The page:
One year after his election as president of the United States, Donald Trump has further militarised Washington's dealings with Africa while taking a more unilateral and decentralised approach to the continent.
"You’re going to see more actions in Africa, not less," Republican Senator Lindsey Graham remarked recently in regard to strategic shifts in the US global war on terrorism.
"You’re going to see more aggression by the United States toward our enemies, not less. You’re going to have decisions being made not in the White House but out in the field."
That new policy has been given concrete expression in Somalia, where the US has stepped up drone strikes on targets identified as Al-Shabaab encampments.
On November 10, for example, the US Africa Command announced it had killed "several" Shabaab fighters in the latest of more than a dozen air attacks this year inside Somalia.
The strikes became more frequent following a Trump directive in March designating parts of Somalia as war zones and giving US field commanders greater leeway in launching attacks.
With at least 6,000 US troops now said to be deployed in various African countries, the Pentagon is involved in offensive operations in the Sahel region as well as in the Horn.
A total of five US soldiers have been killed since May in the course of such actions in Somalia and Niger.
The growing reliance on military might in Africa is accompanied by a lessened investment in diplomacy.
This adjustment in priorities can be seen in Mr Trump's budget proposals, which would lift Pentagon spending by nine per cent while lowering State Department allocations by 29 per cent.
In addition, the US was the catalyst for a United Nations decision in June to cut its annual peacekeeping outlay by $600 million.
And that in turn resulted in a 7.5 per cent reduction in Washington's $2 billion contribution to the UN blue helmets' previous yearly budget of nearly $8 billion.
The Trump team has also resisted an African Union push for more direct UN funding for the AU's military mission in Somalia (Amisom).
Washington's opposition to enhancing the UN role in Somalia relates to Mr Trump's preference for unilateral US decision-making in wars against Islamist forces in Africa.
Mr Trump has also been slow to fill Africa-related diplomatic posts.
He has yet to nominate ambassadors to fill vacancies at US embassies in Tanzania, South Sudan, Democratic Republic of Congo and South Africa.
Former President Obama's move to name a US envoy to Somalia for the first time in decades has also been left hanging following the resignation of his appointee in October.
Mr Trump has also eliminated the posts of US special envoy for the Great Lakes region and for Sudan/South Sudan.
Donald Yamamoto, a career diplomat with long experience in Africa, was given the State Department's top Africa job on an acting basis in August.
But Mr Yamamoto's announced appointment for no more than a one-year period is causing him to be seen as a temporary figure with little autonomy.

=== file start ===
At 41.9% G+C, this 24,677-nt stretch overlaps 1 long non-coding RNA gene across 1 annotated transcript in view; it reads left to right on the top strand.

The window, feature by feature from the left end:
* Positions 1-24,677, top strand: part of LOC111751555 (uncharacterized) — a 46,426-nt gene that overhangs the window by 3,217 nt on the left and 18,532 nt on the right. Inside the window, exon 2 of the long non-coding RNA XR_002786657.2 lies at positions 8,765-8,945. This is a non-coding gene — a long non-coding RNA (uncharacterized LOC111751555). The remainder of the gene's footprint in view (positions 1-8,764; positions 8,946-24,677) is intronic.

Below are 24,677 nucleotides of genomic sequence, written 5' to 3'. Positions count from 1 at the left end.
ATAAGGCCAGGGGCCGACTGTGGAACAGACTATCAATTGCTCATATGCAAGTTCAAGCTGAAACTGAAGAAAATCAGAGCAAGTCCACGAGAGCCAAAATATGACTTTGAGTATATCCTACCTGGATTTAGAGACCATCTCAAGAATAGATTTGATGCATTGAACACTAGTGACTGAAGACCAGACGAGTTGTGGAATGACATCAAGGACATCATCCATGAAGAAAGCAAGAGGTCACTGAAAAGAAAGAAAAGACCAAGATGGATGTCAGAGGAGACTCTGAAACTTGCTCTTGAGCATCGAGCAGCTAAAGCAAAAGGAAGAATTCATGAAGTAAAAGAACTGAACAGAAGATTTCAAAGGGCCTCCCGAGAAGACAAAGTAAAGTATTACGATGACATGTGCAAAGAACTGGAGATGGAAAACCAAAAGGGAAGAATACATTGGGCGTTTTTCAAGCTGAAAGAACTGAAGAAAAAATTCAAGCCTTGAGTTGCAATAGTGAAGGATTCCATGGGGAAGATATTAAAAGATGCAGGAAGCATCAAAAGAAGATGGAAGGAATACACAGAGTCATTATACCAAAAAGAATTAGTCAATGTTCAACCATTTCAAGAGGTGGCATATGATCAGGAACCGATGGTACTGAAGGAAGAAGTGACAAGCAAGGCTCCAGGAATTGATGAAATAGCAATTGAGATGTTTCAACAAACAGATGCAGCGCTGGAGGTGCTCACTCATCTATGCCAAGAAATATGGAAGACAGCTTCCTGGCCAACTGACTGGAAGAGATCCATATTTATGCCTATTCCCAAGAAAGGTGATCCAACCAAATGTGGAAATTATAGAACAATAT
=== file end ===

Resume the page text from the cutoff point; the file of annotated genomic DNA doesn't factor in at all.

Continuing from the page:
And that has resulted in ambassadors acquiring enhanced authority to shape US policies in their respective countries.
Raila Odinga complained about this devolution in the case of Kenya during a speech at a Washington think tank on November 9.
"We need a much fuller engagement from the many arms of government" in Washington rather than leaving Kenya policy mainly to US diplomats in Nairobi, Mr Odinga declared.
"Their efforts have sometimes contributed to the problem," the Nasa leader said.
All these developments have occurred within the context of Mr Trump's own lack of attention to — and knowledge of — Africa.
In one of his few interactions with Africans since his victory, the president hosted a luncheon for leaders of nine sub-Saharan countries in September on the sidelines of UN General Assembly meetings in New York.
But in his speech, Mr Trump made reference to the non-existent country of "Nambia", and suggested that Africa could serve as a source of riches for "so many friends" of his.
Secretary of State Rex Tillerson has exhibited a similar degree of inattention to Africa.
In a meeting with State Department employees in August, Mr Tillerson embarked on a figurative "little walk...around the world" that did not pass through Africa.
Nikki Haley, the US ambassador to the UN, has emerged as the leading Trump administration spokesperson on Africa affairs.
Ms Haley, a former state governor, had no previous professional experience in diplomacy.
She offered standard Washington rhetoric while undertaking a recent trip to South Sudan and the DRC.
"The United States very much sees Africa as a very important part of the world," Ambassador Haley said.
"We see great opportunities in Africa, we see challenges in Africa, but we want to support and help in those situations."
Ms Haley also delivered familiar messages to the leaders of those countries, saying the US wants the South Sudan government to do more to end a ruinous civil war and telling DRC leader Joseph Kabila to respect democratic norms.
Mr Trump's Africa policy does, in some ways, reflect continuity with the approaches taken by both his Democratic and Republican predecessors.
Officials have indicated that the signature Africa-related initiatives of Mr Obama and George W Bush — the Power Africa electrification project and the Pepfar anti-Aids programme, respectively — will be sustained, though perhaps in somewhat diminished form.
Mr Trump will also not rescind Agoa's preferential trade terms for Africa adopted during Bill Clinton's presidency, US officials have said.
But the Republican president apparently intends to take a harder line toward countries deemed to be less than fully compliant with Agoa's stipulations.
Rwanda, Tanzania and Uganda are each facing possible loss of Agoa eligibility due to Trump trade officials' contention that they have violated the programme's requirements by banning imports of used clothing from the United States.